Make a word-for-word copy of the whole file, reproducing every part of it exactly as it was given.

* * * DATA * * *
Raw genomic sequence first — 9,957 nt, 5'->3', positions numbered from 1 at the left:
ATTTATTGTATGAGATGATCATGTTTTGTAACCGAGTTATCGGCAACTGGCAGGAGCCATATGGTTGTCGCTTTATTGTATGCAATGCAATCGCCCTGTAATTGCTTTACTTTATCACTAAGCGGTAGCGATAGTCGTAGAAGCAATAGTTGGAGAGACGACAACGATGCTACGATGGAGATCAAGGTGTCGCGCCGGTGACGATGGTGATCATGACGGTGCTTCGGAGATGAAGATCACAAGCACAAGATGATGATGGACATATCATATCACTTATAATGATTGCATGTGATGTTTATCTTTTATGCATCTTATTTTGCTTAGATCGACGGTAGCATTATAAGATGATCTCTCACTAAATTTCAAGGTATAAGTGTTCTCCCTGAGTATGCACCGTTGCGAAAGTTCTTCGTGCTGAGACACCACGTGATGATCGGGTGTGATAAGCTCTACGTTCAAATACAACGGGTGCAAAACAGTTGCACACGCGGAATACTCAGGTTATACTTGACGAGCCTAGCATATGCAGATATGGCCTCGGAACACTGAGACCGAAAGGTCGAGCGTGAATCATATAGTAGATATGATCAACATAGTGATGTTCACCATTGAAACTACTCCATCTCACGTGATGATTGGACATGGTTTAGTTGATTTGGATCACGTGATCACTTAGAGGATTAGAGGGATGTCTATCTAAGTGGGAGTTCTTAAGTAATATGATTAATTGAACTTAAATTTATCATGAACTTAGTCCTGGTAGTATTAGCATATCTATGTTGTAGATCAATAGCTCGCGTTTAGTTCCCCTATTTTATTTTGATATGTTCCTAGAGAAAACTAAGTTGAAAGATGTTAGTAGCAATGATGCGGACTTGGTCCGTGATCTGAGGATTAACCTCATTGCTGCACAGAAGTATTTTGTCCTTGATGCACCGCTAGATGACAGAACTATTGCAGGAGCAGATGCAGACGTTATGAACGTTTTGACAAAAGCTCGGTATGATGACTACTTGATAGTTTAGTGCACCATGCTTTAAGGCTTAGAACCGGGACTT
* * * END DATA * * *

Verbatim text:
Raw genomic sequence first — 9,957 nt, 5'->3', positions numbered from 1 at the left:
ATTTATTGTATGAGATGATCATGTTTTGTAACCGAGTTATCGGCAACTGGCAGGAGCCATATGGTTGTCGCTTTATTGTATGCAATGCAATCGCCCTGTAATTGCTTTACTTTATCACTAAGCGGTAGCGATAGTCGTAGAAGCAATAGTTGGAGAGACGACAACGATGCTACGATGGAGATCAAGGTGTCGCGCCGGTGACGATGGTGATCATGACGGTGCTTCGGAGATGAAGATCACAAGCACAAGATGATGATGGACATATCATATCACTTATAATGATTGCATGTGATGTTTATCTTTTATGCATCTTATTTTGCTTAGATCGACGGTAGCATTATAAGATGATCTCTCACTAAATTTCAAGGTATAAGTGTTCTCCCTGAGTATGCACCGTTGCGAAAGTTCTTCGTGCTGAGACACCACGTGATGATCGGGTGTGATAAGCTCTACGTTCAAATACAACGGGTGCAAAACAGTTGCACACGCGGAATACTCAGGTTATACTTGACGAGCCTAGCATATGCAGATATGGCCTCGGAACACTGAGACCGAAAGGTCGAGCGTGAATCATATAGTAGATATGATCAACATAGTGATGTTCACCATTGAAACTACTCCATCTCACGTGATGATTGGACATGGTTTAGTTGATTTGGATCACGTGATCACTTAGAGGATTAGAGGGATGTCTATCTAAGTGGGAGTTCTTAAGTAATATGATTAATTGAACTTAAATTTATCATGAACTTAGTCCTGGTAGTATTAGCATATCTATGTTGTAGATCAATAGCTCGCGTTTAGTTCCCCTATTTTATTTTGATATGTTCCTAGAGAAAACTAAGTTGAAAGATGTTAGTAGCAATGATGCGGACTTGGTCCGTGATCTGAGGATTAACCTCATTGCTGCACAGAAGTATTTTGTCCTTGATGCACCGCTAGATGACAGAACTATTGCAGGAGCAGATGCAGACGTTATGAACGTTTTGACAAAAGCTCGGTATGATGACTACTTGATAGTTTAGTGCACCATGCTTTAAGGCTTAGAACCGGGACTT